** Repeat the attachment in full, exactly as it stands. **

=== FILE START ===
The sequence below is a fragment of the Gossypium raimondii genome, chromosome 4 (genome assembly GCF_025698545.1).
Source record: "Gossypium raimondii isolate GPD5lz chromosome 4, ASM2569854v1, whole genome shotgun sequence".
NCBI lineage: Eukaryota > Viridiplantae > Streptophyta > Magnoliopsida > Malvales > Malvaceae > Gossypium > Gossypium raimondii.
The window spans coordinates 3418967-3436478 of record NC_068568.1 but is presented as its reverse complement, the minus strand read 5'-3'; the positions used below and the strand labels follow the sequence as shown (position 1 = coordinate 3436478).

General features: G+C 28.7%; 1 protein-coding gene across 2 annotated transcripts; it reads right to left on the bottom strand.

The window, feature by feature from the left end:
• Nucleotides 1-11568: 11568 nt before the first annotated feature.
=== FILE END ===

The sequence below is a fragment of the Gossypium raimondii genome, chromosome 4 (genome assembly GCF_025698545.1).
Source record: "Gossypium raimondii isolate GPD5lz chromosome 4, ASM2569854v1, whole genome shotgun sequence".
NCBI lineage: Eukaryota > Viridiplantae > Streptophyta > Magnoliopsida > Malvales > Malvaceae > Gossypium > Gossypium raimondii.
The window spans coordinates 3418967-3436478 of record NC_068568.1 but is presented as its reverse complement, the minus strand read 5'-3'; the positions used below and the strand labels follow the sequence as shown (position 1 = coordinate 3436478).

General features: G+C 28.7%; 1 protein-coding gene across 2 annotated transcripts; it reads right to left on the bottom strand.

The window, feature by feature from the left end:
• Nucleotides 1-11568: 11568 nt before the first annotated feature.